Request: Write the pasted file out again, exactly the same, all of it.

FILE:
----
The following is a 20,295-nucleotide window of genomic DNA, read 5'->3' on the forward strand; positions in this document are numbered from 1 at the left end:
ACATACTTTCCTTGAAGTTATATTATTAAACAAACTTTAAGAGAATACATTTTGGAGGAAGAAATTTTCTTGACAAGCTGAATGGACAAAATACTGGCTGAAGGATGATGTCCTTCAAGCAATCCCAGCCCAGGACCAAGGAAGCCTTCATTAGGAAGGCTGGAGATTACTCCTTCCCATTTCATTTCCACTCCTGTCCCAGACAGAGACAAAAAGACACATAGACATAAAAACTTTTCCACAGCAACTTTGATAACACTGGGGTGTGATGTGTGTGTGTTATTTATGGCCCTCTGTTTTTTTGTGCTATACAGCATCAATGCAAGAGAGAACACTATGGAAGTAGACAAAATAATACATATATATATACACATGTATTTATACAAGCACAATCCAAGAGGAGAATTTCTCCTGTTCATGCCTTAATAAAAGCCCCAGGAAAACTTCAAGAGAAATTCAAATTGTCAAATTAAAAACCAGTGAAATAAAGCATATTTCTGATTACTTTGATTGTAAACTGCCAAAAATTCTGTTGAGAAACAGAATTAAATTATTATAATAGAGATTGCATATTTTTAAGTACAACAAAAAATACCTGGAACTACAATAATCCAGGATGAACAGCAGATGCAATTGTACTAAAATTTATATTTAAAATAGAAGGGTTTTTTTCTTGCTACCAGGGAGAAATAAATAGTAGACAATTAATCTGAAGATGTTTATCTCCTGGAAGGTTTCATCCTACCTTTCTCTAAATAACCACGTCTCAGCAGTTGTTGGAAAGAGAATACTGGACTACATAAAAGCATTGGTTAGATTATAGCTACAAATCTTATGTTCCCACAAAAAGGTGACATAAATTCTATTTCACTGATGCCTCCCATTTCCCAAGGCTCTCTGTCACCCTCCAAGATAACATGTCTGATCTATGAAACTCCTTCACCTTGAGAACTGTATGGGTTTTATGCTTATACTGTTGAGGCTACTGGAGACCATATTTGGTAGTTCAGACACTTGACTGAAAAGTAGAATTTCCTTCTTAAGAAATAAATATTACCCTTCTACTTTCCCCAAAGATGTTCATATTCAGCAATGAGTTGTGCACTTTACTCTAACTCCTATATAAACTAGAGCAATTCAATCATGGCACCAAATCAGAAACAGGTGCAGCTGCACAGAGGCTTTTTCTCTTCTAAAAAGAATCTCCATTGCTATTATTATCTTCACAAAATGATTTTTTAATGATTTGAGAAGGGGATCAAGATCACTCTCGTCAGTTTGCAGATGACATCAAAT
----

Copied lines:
The following is a 20,295-nucleotide window of genomic DNA, read 5'->3' on the forward strand; positions in this document are numbered from 1 at the left end:
ACATACTTTCCTTGAAGTTATATTATTAAACAAACTTTAAGAGAATACATTTTGGAGGAAGAAATTTTCTTGACAAGCTGAATGGACAAAATACTGGCTGAAGGATGATGTCCTTCAAGCAATCCCAGCCCAGGACCAAGGAAGCCTTCATTAGGAAGGCTGGAGATTACTCCTTCCCATTTCATTTCCACTCCTGTCCCAGACAGAGACAAAAAGACACATAGACATAAAAACTTTTCCACAGCAACTTTGATAACACTGGGGTGTGATGTGTGTGTGTTATTTATGGCCCTCTGTTTTTTTGTGCTATACAGCATCAATGCAAGAGAGAACACTATGGAAGTAGACAAAATAATACATATATATATACACATGTATTTATACAAGCACAATCCAAGAGGAGAATTTCTCCTGTTCATGCCTTAATAAAAGCCCCAGGAAAACTTCAAGAGAAATTCAAATTGTCAAATTAAAAACCAGTGAAATAAAGCATATTTCTGATTACTTTGATTGTAAACTGCCAAAAATTCTGTTGAGAAACAGAATTAAATTATTATAATAGAGATTGCATATTTTTAAGTACAACAAAAAATACCTGGAACTACAATAATCCAGGATGAACAGCAGATGCAATTGTACTAAAATTTATATTTAAAATAGAAGGGTTTTTTTCTTGCTACCAGGGAGAAATAAATAGTAGACAATTAATCTGAAGATGTTTATCTCCTGGAAGGTTTCATCCTACCTTTCTCTAAATAACCACGTCTCAGCAGTTGTTGGAAAGAGAATACTGGACTACATAAAAGCATTGGTTAGATTATAGCTACAAATCTTATGTTCCCACAAAAAGGTGACATAAATTCTATTTCACTGATGCCTCCCATTTCCCAAGGCTCTCTGTCACCCTCCAAGATAACATGTCTGATCTATGAAACTCCTTCACCTTGAGAACTGTATGGGTTTTATGCTTATACTGTTGAGGCTACTGGAGACCATATTTGGTAGTTCAGACACTTGACTGAAAAGTAGAATTTCCTTCTTAAGAAATAAATATTACCCTTCTACTTTCCCCAAAGATGTTCATATTCAGCAATGAGTTGTGCACTTTACTCTAACTCCTATATAAACTAGAGCAATTCAATCATGGCACCAAATCAGAAACAGGTGCAGCTGCACAGAGGCTTTTTCTCTTCTAAAAAGAATCTCCATTGCTATTATTATCTTCACAAAATGATTTTTTAATGATTTGAGAAGGGGATCAAGATCACTCTCGTCAGTTTGCAGATGACATCAAAT